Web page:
What is the Indo-Pacific?

The Indo-Pacific Economic Framework for Prosperity is a meeting of regional leaders that will be attended by Joe Biden (the United States President), Fumio Kirishida from Japan, and Narendra Modi, India’s Prime Minster, via videolink on May 23, 2022.

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40 percent of global GDP is made up of combined GDP from the participants.

The Indo-Pacific is home to approximately 60% of the global population. It will be the largest contributor to global economic growth in the coming decades. the Biden administration said.

According to Gina Raimondo, Secretary of Commerce Gina Raimondo, the U.S. is determined to reverse China’s economic dominance in the region.

Jake Sullivan, U.S. National Security Advisor has said that the U.S. framework will allow it to strengthen ties and partnerships with its allies and partners in the interest of sharing prosperity.

However, analysts claim it is more of a marketing strategy than a policy.

“The good news is, the U.S. is engaging actively in commerce in Asia and using its convening power to bring these 12 important economies together, now the bad news is, there really is no teeth in this,” said Adelman.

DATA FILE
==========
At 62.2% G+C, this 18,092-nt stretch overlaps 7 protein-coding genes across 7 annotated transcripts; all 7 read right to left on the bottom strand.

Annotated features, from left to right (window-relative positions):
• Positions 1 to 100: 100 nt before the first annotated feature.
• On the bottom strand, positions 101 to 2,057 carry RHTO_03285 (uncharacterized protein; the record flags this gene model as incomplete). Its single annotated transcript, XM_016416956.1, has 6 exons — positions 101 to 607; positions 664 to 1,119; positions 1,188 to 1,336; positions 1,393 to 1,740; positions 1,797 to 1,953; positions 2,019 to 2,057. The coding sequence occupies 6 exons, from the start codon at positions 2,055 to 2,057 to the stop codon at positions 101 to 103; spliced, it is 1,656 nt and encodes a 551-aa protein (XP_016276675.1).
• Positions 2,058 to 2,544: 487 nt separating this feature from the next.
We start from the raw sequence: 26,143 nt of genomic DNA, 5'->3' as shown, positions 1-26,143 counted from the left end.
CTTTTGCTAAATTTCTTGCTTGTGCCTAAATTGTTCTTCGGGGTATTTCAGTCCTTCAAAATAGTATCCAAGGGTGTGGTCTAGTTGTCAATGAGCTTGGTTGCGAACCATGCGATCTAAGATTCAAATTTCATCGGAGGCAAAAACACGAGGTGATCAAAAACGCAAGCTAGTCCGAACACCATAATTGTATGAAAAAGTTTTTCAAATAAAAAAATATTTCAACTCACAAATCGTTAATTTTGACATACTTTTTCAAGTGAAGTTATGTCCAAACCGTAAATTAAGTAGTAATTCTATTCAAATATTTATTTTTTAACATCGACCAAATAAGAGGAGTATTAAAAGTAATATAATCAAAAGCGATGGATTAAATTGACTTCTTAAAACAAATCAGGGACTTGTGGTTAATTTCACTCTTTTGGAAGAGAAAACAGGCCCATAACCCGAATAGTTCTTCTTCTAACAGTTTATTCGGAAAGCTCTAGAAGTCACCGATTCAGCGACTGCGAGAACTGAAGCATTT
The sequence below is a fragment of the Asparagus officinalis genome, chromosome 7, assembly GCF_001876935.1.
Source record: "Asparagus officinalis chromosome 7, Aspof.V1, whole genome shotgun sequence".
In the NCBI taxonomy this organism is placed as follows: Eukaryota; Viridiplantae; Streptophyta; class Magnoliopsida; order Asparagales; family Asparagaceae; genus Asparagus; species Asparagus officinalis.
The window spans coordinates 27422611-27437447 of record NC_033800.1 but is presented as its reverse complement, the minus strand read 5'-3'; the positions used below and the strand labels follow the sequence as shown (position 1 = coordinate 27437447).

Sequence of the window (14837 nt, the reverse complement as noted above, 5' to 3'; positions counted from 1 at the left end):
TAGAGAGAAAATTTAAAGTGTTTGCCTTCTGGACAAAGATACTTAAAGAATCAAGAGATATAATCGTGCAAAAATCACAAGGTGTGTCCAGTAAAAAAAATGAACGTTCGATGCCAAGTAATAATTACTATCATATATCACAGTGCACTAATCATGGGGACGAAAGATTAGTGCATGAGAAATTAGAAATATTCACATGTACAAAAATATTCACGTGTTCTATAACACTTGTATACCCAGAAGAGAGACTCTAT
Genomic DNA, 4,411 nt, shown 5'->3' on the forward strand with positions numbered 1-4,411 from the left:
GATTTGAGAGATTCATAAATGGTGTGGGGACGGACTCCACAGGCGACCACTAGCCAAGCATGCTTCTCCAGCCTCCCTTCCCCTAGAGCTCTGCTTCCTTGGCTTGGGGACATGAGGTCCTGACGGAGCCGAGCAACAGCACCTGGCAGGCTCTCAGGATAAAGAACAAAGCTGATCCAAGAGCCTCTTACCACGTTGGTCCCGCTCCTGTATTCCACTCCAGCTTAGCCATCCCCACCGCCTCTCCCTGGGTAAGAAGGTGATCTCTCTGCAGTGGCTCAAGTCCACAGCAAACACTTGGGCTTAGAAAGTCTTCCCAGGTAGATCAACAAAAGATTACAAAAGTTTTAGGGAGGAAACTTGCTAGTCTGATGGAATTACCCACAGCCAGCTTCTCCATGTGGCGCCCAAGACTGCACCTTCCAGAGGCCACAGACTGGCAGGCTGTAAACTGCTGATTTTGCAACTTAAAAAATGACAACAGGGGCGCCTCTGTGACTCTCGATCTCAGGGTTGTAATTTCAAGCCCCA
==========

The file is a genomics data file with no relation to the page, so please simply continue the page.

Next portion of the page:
Four Pillars of the IPEF 

It is important to clarify that details and specific terms are still being finalized. Here are four key tenets to the framework.

  • Connected Economy: higher standards and rules for digital trade, such as cross-border data flows.
  • Resilient economy:Resilient supply chains can resist unexpected interruptions, such as the pandemic.
  • Clean economyTargeting green energy projects and commitments
  • Fair economyFair trade includes rules against corruption and effective taxation.

Bryan Mercurio (international trade expert and law professor at Chinese University of Hong Kong) said, “If you take a look at the four Pillars, it’s asking the partners change their laws or regulations.  

I believe the U.S. offers more than money. Mercurio indicated that some will likely be available, especially in the area of clean energy.

But, trade is what Asian partners want. They want access to the market. “And the IPEF’s trade component is seriously lacking.”

This is China’s place in the world.